I thought that this was a very cute short story. It showed some of the differences in historical London society.
Lucy-Ann grew up in the country. She was not your typical girl. She did not grow up with a mother to raise her and her father was too busy writing to pay much attention to her. As she grew up, she fell in love with a Gypsy. Her aunts thought that she needed to move out of the country and move into London to find a proper husband. The aunts thought that they needed to take her away from her life in the country to become a proper lady as well.
Liberty, a gypsy, worked for whoever would hire him and his family as they moved from place to place. His caravan always worked for Lucy-Ann’s father in the summertime. Liberty knew that he was not in the same class as Lucy-Ann, but that did not stop him from falling in love with her. He also tried to rescue her from her aunts when they were leaving with her for London.
Two years later, Liberty and Lucy-Ann meet again in London. He is there under an assumed name to help get money for his family. Lucy is there because it is the season for her to find a husband. At first, Liberty thought that their lives were too different for them to be together. But Lucy is going to convince him differently.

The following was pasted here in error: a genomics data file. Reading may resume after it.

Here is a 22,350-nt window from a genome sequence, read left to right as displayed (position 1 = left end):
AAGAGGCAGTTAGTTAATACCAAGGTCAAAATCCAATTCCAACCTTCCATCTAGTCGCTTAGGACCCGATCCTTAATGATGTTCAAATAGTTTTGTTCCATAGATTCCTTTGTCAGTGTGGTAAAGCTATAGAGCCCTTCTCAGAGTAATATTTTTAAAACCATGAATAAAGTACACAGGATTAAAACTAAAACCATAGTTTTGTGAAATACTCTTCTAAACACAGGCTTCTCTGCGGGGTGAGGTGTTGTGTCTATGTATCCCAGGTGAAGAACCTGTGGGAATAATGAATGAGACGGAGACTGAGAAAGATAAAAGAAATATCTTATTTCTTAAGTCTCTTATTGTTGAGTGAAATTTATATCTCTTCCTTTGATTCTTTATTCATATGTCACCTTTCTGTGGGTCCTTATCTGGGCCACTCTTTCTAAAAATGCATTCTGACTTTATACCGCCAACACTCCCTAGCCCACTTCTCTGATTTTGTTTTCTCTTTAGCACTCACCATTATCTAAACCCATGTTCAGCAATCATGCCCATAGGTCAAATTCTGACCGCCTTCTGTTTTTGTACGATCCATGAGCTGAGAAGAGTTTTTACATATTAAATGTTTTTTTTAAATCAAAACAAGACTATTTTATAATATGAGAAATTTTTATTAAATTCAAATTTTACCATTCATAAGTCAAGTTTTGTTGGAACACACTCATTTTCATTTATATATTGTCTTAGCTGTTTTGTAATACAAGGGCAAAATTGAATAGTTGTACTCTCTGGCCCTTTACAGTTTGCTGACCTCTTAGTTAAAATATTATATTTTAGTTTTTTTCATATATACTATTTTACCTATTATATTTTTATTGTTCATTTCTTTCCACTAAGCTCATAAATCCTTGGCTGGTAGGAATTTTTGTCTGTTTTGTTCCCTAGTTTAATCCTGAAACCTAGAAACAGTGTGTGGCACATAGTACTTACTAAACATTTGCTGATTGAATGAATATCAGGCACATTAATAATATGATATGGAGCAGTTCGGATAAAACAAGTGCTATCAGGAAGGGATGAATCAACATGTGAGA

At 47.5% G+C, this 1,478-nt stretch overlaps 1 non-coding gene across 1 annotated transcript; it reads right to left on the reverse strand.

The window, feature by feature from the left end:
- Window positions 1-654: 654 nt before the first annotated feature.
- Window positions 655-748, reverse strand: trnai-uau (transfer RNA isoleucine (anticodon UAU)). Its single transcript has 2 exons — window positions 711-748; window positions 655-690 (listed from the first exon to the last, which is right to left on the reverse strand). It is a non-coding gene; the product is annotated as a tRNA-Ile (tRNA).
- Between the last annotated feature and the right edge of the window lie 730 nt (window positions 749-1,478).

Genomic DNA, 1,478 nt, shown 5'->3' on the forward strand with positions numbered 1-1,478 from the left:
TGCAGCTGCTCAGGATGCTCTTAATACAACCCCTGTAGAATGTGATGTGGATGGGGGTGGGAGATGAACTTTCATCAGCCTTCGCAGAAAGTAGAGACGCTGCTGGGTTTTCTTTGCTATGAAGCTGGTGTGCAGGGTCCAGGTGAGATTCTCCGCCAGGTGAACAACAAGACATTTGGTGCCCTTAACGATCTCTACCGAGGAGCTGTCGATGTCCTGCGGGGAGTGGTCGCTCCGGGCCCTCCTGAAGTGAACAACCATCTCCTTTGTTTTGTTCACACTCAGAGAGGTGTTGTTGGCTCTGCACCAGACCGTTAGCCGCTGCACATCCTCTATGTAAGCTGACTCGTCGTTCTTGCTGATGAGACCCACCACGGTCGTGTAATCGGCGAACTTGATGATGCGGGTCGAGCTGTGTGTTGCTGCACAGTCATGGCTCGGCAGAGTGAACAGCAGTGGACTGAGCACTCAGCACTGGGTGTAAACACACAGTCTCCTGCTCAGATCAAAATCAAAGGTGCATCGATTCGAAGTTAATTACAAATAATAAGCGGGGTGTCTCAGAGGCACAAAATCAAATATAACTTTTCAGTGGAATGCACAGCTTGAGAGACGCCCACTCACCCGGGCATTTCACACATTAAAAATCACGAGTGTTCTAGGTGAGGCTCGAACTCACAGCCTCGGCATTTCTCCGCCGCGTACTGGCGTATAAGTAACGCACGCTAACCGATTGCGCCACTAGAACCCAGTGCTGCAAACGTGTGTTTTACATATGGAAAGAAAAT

Will these two end up living a gypsy life?
This was a nice read. I thought that it showed that there is nothing anyone would not do for love. If you truly loved someone with all your heart, you would do anything to be with them.
I just wished that this was a little bit longer. I would have liked a little bit more information about how Lucy-Ann lived in London with her aunts. I would have loved to known a glimpse of how their life was after they married. But I understand why the author wrote the way she did. It definitely kept me reading to find out more.
I recommend this to those readers who like a little pick me up on true love.
Forced to become a proper young lady, Lucy-Ann Spencer rebels against the rules of high society to claim her freedom and her Gypsy lover.
Dragged off to London kicking and screaming, Lucy-Ann Spencer refuses to become a proper young lady. Despite her aunts' insistence, she spurns the suitably titled and wealthy men who court her, longing instead for the Gypsy lad and the freedom she once loved.
Liberty Wood never forgot the girl he adored years ago, but now that she has become a proper, silk-clad member of high society while he lives by his wits, he knows that they can never breach the gulf between them. Can Lucy-Ann convince him otherwise?